Opinion: Speechnow, or maybe later


This article was originally on a blog post platform and may be missing photos, graphics or links. See About archive blog posts.’s effort to get a preliminary injunction against rules that prohibit 527 organizations from advocating for or against candidates has ended in failure. Here’s what the ed board had to say on the group’s lawsuit back in February:

According to federal law, two or more people who combine resources to support or oppose a federal candidate become a ‘political committee’ subject to government regulations and limits. But a lawsuit filed Thursday by the group, which had planned to air TV spots condemning Sen. Mary L. Landrieu (D-La.) and Rep. Dan Burton (R-Ind.), will reopen the question of how much freedom of speech must be curtailed in the name of legitimate campaign finance reform. SpeechNow selected Landrieu and Burton because of their support of legislation that curtails political participation by public interest groups. The ads the FEC advised against were set up as a test case of the 1974 law, and the resulting Catch-22 tautology -- you can’t agitate effectively against political speech regulations because that would require you to oppose politicians who support those regulations, which would violate political speech regulations -- was a result SpeechNow had in mind. The advisory opinion by the commission’s general counsel seems well within the language of the law. And that’s the problem. The FEC, and perhaps Congress, need to revisit the overreaching rules on campaign ads. Courts have repeatedly stated that the only compelling state interest in limiting political speech is to avoid corruption or the appearance of corruption in government -- this was the idea when the McCain-Feingold law rightly banned soft-money donations to political parties. But that is very different from a group of unaffiliated citizens trying to have their say. SpeechNow’s suit against the FEC turns on complex regulations, but it speaks to something basic: the 1st Amendment right to petition the government for redress of grievances.A victory for the group would restore some sanity to the campaign finance regulatory structure.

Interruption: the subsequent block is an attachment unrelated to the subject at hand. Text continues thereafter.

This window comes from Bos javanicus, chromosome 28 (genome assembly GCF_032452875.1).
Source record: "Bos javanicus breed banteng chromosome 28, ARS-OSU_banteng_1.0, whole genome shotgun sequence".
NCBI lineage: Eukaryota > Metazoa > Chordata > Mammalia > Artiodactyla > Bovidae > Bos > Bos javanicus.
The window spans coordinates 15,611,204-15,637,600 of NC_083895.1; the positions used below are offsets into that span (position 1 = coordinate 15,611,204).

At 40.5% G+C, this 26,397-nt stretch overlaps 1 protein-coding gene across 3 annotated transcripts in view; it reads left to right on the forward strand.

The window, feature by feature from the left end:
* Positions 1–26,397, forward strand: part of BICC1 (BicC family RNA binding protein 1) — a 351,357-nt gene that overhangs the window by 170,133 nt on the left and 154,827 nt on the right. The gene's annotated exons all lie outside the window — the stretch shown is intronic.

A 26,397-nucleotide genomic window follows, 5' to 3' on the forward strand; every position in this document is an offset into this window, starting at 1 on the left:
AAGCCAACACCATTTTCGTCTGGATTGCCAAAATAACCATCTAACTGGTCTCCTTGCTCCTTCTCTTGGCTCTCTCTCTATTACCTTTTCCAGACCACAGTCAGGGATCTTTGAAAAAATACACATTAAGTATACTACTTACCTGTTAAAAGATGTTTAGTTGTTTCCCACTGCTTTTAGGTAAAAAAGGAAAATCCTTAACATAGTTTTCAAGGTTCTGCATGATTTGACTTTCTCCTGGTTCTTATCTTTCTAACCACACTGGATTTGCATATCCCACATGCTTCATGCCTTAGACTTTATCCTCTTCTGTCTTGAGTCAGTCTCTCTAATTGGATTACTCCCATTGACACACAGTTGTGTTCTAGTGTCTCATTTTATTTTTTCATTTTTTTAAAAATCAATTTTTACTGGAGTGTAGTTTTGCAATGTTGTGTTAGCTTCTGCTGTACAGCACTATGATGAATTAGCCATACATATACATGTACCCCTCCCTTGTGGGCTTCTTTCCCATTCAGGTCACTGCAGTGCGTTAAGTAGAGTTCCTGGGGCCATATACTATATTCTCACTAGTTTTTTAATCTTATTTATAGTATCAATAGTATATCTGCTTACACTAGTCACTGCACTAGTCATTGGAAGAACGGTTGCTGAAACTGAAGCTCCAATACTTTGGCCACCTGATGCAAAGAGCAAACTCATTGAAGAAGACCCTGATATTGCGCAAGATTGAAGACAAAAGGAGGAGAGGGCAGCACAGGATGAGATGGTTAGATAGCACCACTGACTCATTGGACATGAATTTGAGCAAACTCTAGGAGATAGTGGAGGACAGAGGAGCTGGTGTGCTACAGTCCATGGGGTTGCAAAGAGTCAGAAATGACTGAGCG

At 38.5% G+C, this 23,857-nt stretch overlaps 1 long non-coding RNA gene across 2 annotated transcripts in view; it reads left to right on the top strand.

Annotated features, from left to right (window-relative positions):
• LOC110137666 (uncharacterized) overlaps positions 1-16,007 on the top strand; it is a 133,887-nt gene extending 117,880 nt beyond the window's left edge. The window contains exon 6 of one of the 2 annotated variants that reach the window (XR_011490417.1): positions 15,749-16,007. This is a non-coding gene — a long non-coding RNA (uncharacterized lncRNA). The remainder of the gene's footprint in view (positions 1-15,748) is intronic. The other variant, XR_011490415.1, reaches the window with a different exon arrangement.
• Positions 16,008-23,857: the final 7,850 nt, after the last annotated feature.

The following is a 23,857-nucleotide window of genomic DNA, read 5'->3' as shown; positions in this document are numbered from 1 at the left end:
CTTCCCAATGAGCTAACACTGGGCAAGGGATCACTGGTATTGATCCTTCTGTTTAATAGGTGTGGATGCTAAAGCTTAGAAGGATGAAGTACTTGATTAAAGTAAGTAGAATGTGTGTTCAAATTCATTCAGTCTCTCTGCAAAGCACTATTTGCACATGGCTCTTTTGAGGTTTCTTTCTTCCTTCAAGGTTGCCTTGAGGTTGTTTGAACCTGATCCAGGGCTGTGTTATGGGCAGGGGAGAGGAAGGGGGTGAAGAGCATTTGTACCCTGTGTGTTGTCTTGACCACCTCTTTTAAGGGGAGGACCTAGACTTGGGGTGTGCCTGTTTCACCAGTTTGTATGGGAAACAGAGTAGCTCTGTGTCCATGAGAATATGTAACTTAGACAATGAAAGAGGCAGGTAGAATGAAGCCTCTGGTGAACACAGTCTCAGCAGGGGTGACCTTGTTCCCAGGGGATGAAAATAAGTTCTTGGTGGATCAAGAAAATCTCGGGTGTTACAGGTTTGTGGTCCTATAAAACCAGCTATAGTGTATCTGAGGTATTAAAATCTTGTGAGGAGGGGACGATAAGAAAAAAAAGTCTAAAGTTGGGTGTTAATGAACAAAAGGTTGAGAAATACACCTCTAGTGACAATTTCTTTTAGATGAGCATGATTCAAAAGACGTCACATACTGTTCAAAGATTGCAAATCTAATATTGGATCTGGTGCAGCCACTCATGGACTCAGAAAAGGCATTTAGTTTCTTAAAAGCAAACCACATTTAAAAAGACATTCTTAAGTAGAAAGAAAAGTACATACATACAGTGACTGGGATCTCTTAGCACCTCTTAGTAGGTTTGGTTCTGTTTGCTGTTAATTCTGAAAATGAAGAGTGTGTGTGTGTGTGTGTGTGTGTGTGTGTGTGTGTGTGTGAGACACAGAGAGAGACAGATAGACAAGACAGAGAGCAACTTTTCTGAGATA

U.S. District Judge James Robertson disagreed, writing:

Plaintiffs’ argument presents a false syllogism that relies on a “crabbed view of corruption, and particularly of the appearance of corruption” that is at odds with Supreme Court precedent... Second, that SpeechNow cannot literally funnel contributions to candidates, and therefore cannot serve as a vehicle for the direct exchange of dollars for political favors, is not dispositive. The Supreme Court has long acknowledged that “corruption,” in the sense that word is used in campaign finance law, “extends beyond explicit cash-for-votes agreements to ‘undue influence on an officeholder’s judgment.’”... “Independence” does not prevent candidates, officeholders, and party apparatchiks from being made aware of the identities of large donors, and people who operate independent expenditure committees can have the kind of “close ties” to federal parties and officeholders that render them “uniquely positioned to serve as conduits for corruption,” both in terms of the sale of access and the circumvention of the soft money ban.

Democracy 21 president Fred Wertheimer, who filed a brief against the Speechnow request, is pleased with the decision. The Speechnow-affiliated Center for Competitive Politics is not pleased. Election law blogger Rick Hasen sees an appeal coming.

Just about a year ago, Speechnow’s Bradley Smith debated the Brookings Institution’s Thomas E. Mann in a Dust-Up on campaign finance.